Energy shipments have been making increasingly large contributions to rail companies’ profits as producers search for alternatives to crowded pipelines to get oil to market. Rival CN Rail also highlighted energy sector growth when it reported quarterly results.

CP, which last year brought in 40-year rail veteran Hunter Harrison as chief executive officer to turn the company around, said operating ratio improved 820 basis point to 65.9 percent in the quarter, an improvement that came in ahead of schedule.

Operating ratio, the percentage of revenue needed to maintain operations, is a key measure of railroad efficiency. The lower the number the better.

“CP Rail’s performance from an operating standpoint continues to be robust and we suspect that following an expected low 70 percent operating this year, CP Rail could deliver another 300- to 400-point improvement next year,” BMO analyst Fadi Chamoun said in a client note.

CN operating ratio improved by 80 basis points to 59.8 percent.

CP said net income climbed to C$324 million ($315 million), or C$1.84 per share, from C$224 million, or C$1.30 per share, a year earlier. Adjusted earnings per share, which excludes a significant tax item, was C$1.88.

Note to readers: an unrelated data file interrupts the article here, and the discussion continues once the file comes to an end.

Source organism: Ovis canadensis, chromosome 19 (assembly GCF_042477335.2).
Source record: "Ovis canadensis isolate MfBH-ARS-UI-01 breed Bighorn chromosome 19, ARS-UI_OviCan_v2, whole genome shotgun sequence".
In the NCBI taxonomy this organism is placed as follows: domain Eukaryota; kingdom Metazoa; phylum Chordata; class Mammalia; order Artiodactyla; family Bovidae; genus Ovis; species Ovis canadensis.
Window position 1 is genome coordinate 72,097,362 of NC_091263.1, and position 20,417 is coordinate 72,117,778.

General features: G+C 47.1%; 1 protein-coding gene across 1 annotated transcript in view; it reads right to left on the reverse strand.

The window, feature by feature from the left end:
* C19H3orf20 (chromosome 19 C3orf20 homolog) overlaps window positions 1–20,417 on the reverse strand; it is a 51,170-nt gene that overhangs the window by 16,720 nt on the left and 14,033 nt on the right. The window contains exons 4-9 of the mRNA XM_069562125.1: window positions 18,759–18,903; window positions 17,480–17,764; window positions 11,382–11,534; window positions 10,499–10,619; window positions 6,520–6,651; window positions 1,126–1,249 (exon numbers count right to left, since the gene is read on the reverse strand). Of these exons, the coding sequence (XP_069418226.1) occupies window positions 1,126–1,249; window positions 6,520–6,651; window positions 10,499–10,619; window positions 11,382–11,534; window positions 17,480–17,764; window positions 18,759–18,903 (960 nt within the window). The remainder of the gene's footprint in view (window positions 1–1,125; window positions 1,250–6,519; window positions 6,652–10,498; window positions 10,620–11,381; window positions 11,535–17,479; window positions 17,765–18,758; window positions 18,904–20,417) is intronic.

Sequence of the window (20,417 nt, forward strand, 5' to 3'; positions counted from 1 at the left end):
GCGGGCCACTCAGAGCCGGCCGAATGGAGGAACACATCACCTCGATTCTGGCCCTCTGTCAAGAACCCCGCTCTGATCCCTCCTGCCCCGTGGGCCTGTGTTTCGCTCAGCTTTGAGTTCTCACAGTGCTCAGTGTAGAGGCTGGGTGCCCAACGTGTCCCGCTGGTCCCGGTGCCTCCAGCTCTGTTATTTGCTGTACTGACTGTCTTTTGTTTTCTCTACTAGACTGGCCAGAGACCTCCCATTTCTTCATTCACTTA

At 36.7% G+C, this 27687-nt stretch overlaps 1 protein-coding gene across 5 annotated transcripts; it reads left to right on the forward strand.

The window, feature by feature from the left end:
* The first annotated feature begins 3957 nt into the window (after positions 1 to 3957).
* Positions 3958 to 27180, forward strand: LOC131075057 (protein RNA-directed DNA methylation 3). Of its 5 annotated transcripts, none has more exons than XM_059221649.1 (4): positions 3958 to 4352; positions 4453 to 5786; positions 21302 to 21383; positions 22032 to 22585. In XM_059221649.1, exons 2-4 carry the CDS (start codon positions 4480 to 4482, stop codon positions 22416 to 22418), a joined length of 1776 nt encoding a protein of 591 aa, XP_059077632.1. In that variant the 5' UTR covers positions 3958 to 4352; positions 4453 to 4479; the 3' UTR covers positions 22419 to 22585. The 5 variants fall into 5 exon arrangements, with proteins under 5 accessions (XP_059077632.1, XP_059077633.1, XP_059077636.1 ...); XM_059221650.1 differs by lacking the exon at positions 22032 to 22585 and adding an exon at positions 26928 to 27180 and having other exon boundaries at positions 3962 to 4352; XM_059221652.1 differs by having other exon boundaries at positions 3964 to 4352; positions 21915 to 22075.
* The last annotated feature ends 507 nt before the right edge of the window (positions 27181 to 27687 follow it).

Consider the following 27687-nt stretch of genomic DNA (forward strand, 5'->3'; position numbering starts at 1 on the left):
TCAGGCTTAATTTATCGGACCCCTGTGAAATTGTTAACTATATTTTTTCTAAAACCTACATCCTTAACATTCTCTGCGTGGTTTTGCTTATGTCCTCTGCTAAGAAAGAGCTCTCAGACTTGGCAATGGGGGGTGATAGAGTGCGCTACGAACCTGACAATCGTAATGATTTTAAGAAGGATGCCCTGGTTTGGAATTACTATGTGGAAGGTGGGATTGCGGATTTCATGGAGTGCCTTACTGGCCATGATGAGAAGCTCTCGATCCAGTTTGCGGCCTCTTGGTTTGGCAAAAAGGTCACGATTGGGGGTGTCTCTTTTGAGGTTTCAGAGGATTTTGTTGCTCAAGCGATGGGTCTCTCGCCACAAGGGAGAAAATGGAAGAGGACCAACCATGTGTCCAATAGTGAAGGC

Analysts had expected earnings of C$1.72 per share, according to Thomson Reuters I/B/E/S.

Operating expenses fell 6 percent to C$1 billion and revenue rose 6 percent to C$1.5 billion.

Challenges Ahead

Analysts expect CP Rail to meet its full-year targets, but its outlook is clouded by the loss of four sizable contracts to CN over the past two years. These include Chrysler, Hong Kong’s Orient Overseas Container Line, liner carrier MOL and container shipper APL Ltd, a subsidiary of Singapore-based Neptune Orient Lines Ltd.

“Going forward, the key to the stock is to some degree dependent on the revenue growth profile, which has been dampened somewhat by share losses in the automotive and intermodal segments,” Chamoun said.

The railroad is also named in an order from the province of Quebec to those deemed responsible to clean up a disastrous runaway train crash in Lac-Megantic that killed 47 people and in a motion for a class-action lawsuit on behalf of residents and businesses.

CP said it was too early to assess the potential liability and damages and reiterated that it was not liable in either proceeding. A motion of appeal of the Quebec order and a notice of appearance for the class-action motion have been filed, it said. (Reuters)